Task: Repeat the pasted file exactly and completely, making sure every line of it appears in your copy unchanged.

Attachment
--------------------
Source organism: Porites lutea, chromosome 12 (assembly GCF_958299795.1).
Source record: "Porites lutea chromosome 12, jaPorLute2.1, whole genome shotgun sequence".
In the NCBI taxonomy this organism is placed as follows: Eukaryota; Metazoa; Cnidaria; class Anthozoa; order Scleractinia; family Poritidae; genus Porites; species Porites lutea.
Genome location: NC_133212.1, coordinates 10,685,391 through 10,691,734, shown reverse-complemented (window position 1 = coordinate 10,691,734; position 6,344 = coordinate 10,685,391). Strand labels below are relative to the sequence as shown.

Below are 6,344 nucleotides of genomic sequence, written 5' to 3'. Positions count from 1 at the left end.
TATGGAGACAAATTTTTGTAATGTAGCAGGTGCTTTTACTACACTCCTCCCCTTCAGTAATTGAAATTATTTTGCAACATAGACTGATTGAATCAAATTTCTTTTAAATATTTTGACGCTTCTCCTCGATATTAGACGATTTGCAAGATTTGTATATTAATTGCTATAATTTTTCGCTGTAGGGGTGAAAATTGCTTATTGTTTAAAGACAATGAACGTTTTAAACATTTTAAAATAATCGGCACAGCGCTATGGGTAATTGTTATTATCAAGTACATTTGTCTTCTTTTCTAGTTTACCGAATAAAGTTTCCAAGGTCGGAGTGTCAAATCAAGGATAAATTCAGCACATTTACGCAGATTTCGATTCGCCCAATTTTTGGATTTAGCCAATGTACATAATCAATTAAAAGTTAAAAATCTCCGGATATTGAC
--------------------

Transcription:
Source organism: Porites lutea, chromosome 12 (assembly GCF_958299795.1).
Source record: "Porites lutea chromosome 12, jaPorLute2.1, whole genome shotgun sequence".
In the NCBI taxonomy this organism is placed as follows: Eukaryota; Metazoa; Cnidaria; class Anthozoa; order Scleractinia; family Poritidae; genus Porites; species Porites lutea.
Genome location: NC_133212.1, coordinates 10,685,391 through 10,691,734, shown reverse-complemented (window position 1 = coordinate 10,691,734; position 6,344 = coordinate 10,685,391). Strand labels below are relative to the sequence as shown.

Below are 6,344 nucleotides of genomic sequence, written 5' to 3'. Positions count from 1 at the left end.
TATGGAGACAAATTTTTGTAATGTAGCAGGTGCTTTTACTACACTCCTCCCCTTCAGTAATTGAAATTATTTTGCAACATAGACTGATTGAATCAAATTTCTTTTAAATATTTTGACGCTTCTCCTCGATATTAGACGATTTGCAAGATTTGTATATTAATTGCTATAATTTTTCGCTGTAGGGGTGAAAATTGCTTATTGTTTAAAGACAATGAACGTTTTAAACATTTTAAAATAATCGGCACAGCGCTATGGGTAATTGTTATTATCAAGTACATTTGTCTTCTTTTCTAGTTTACCGAATAAAGTTTCCAAGGTCGGAGTGTCAAATCAAGGATAAATTCAGCACATTTACGCAGATTTCGATTCGCCCAATTTTTGGATTTAGCCAATGTACATAATCAATTAAAAGTTAAAAATCTCCGGATATTGAC